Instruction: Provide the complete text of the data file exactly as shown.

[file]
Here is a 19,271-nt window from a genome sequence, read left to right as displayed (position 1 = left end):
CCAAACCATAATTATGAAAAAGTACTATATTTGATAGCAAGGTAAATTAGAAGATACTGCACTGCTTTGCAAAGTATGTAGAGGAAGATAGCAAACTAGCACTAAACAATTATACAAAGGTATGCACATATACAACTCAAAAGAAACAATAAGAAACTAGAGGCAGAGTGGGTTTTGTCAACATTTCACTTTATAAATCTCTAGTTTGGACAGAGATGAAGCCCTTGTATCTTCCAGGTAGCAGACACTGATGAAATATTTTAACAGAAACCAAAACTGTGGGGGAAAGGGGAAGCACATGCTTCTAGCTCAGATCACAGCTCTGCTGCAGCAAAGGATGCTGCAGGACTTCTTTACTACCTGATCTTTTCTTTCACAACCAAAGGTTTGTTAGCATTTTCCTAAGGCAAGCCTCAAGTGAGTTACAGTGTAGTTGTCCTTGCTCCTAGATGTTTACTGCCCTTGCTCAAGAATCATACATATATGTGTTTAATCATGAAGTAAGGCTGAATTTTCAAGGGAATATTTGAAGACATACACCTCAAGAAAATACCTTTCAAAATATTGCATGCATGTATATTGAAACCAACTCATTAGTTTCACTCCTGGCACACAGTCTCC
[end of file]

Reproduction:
Here is a 19,271-nt window from a genome sequence, read left to right as displayed (position 1 = left end):
CCAAACCATAATTATGAAAAAGTACTATATTTGATAGCAAGGTAAATTAGAAGATACTGCACTGCTTTGCAAAGTATGTAGAGGAAGATAGCAAACTAGCACTAAACAATTATACAAAGGTATGCACATATACAACTCAAAAGAAACAATAAGAAACTAGAGGCAGAGTGGGTTTTGTCAACATTTCACTTTATAAATCTCTAGTTTGGACAGAGATGAAGCCCTTGTATCTTCCAGGTAGCAGACACTGATGAAATATTTTAACAGAAACCAAAACTGTGGGGGAAAGGGGAAGCACATGCTTCTAGCTCAGATCACAGCTCTGCTGCAGCAAAGGATGCTGCAGGACTTCTTTACTACCTGATCTTTTCTTTCACAACCAAAGGTTTGTTAGCATTTTCCTAAGGCAAGCCTCAAGTGAGTTACAGTGTAGTTGTCCTTGCTCCTAGATGTTTACTGCCCTTGCTCAAGAATCATACATATATGTGTTTAATCATGAAGTAAGGCTGAATTTTCAAGGGAATATTTGAAGACATACACCTCAAGAAAATACCTTTCAAAATATTGCATGCATGTATATTGAAACCAACTCATTAGTTTCACTCCTGGCACACAGTCTCC